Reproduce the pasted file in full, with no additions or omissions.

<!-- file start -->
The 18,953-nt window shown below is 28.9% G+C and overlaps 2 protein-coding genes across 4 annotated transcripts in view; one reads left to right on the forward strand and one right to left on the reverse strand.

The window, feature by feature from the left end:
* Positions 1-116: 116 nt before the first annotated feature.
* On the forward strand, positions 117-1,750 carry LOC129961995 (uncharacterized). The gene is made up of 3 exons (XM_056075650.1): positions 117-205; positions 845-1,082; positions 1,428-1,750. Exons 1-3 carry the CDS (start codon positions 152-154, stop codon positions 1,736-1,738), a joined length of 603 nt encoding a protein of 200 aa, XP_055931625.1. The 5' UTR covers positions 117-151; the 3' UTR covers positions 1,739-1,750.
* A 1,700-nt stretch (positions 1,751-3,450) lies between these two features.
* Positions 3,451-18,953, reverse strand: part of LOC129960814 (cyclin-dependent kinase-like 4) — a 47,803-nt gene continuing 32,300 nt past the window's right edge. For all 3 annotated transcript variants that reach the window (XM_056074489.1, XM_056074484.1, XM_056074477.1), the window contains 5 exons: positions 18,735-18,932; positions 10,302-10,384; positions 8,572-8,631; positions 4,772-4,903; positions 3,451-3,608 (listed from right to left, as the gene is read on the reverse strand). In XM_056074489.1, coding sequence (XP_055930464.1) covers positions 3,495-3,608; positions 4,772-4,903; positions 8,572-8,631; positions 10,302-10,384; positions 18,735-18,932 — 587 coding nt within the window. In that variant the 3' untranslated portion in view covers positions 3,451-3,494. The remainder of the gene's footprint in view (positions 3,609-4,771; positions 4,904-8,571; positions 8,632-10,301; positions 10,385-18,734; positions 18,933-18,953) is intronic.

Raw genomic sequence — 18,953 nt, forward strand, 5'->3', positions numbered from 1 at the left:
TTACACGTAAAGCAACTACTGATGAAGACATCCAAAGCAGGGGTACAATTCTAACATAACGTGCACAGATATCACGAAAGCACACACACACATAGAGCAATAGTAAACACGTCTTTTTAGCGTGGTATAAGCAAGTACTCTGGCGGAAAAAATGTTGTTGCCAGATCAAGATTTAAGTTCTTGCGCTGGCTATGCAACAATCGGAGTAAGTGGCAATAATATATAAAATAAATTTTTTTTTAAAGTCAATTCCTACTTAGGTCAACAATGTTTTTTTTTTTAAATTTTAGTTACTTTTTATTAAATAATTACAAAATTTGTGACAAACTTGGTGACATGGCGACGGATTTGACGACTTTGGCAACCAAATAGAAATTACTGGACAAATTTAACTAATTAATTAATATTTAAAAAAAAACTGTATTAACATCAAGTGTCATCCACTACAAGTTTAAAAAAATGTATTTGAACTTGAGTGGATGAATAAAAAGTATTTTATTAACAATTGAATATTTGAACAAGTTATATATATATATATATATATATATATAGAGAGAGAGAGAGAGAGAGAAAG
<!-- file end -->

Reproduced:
The 18,953-nt window shown below is 28.9% G+C and overlaps 2 protein-coding genes across 4 annotated transcripts in view; one reads left to right on the forward strand and one right to left on the reverse strand.

The window, feature by feature from the left end:
* Positions 1-116: 116 nt before the first annotated feature.
* On the forward strand, positions 117-1,750 carry LOC129961995 (uncharacterized). The gene is made up of 3 exons (XM_056075650.1): positions 117-205; positions 845-1,082; positions 1,428-1,750. Exons 1-3 carry the CDS (start codon positions 152-154, stop codon positions 1,736-1,738), a joined length of 603 nt encoding a protein of 200 aa, XP_055931625.1. The 5' UTR covers positions 117-151; the 3' UTR covers positions 1,739-1,750.
* A 1,700-nt stretch (positions 1,751-3,450) lies between these two features.
* Positions 3,451-18,953, reverse strand: part of LOC129960814 (cyclin-dependent kinase-like 4) — a 47,803-nt gene continuing 32,300 nt past the window's right edge. For all 3 annotated transcript variants that reach the window (XM_056074489.1, XM_056074484.1, XM_056074477.1), the window contains 5 exons: positions 18,735-18,932; positions 10,302-10,384; positions 8,572-8,631; positions 4,772-4,903; positions 3,451-3,608 (listed from right to left, as the gene is read on the reverse strand). In XM_056074489.1, coding sequence (XP_055930464.1) covers positions 3,495-3,608; positions 4,772-4,903; positions 8,572-8,631; positions 10,302-10,384; positions 18,735-18,932 — 587 coding nt within the window. In that variant the 3' untranslated portion in view covers positions 3,451-3,494. The remainder of the gene's footprint in view (positions 3,609-4,771; positions 4,904-8,571; positions 8,632-10,301; positions 10,385-18,734; positions 18,933-18,953) is intronic.

Raw genomic sequence — 18,953 nt, forward strand, 5'->3', positions numbered from 1 at the left:
TTACACGTAAAGCAACTACTGATGAAGACATCCAAAGCAGGGGTACAATTCTAACATAACGTGCACAGATATCACGAAAGCACACACACACATAGAGCAATAGTAAACACGTCTTTTTAGCGTGGTATAAGCAAGTACTCTGGCGGAAAAAATGTTGTTGCCAGATCAAGATTTAAGTTCTTGCGCTGGCTATGCAACAATCGGAGTAAGTGGCAATAATATATAAAATAAATTTTTTTTTAAAGTCAATTCCTACTTAGGTCAACAATGTTTTTTTTTTTAAATTTTAGTTACTTTTTATTAAATAATTACAAAATTTGTGACAAACTTGGTGACATGGCGACGGATTTGACGACTTTGGCAACCAAATAGAAATTACTGGACAAATTTAACTAATTAATTAATATTTAAAAAAAAACTGTATTAACATCAAGTGTCATCCACTACAAGTTTAAAAAAATGTATTTGAACTTGAGTGGATGAATAAAAAGTATTTTATTAACAATTGAATATTTGAACAAGTTATATATATATATATATATATATATATAGAGAGAGAGAGAGAGAGAGAAAG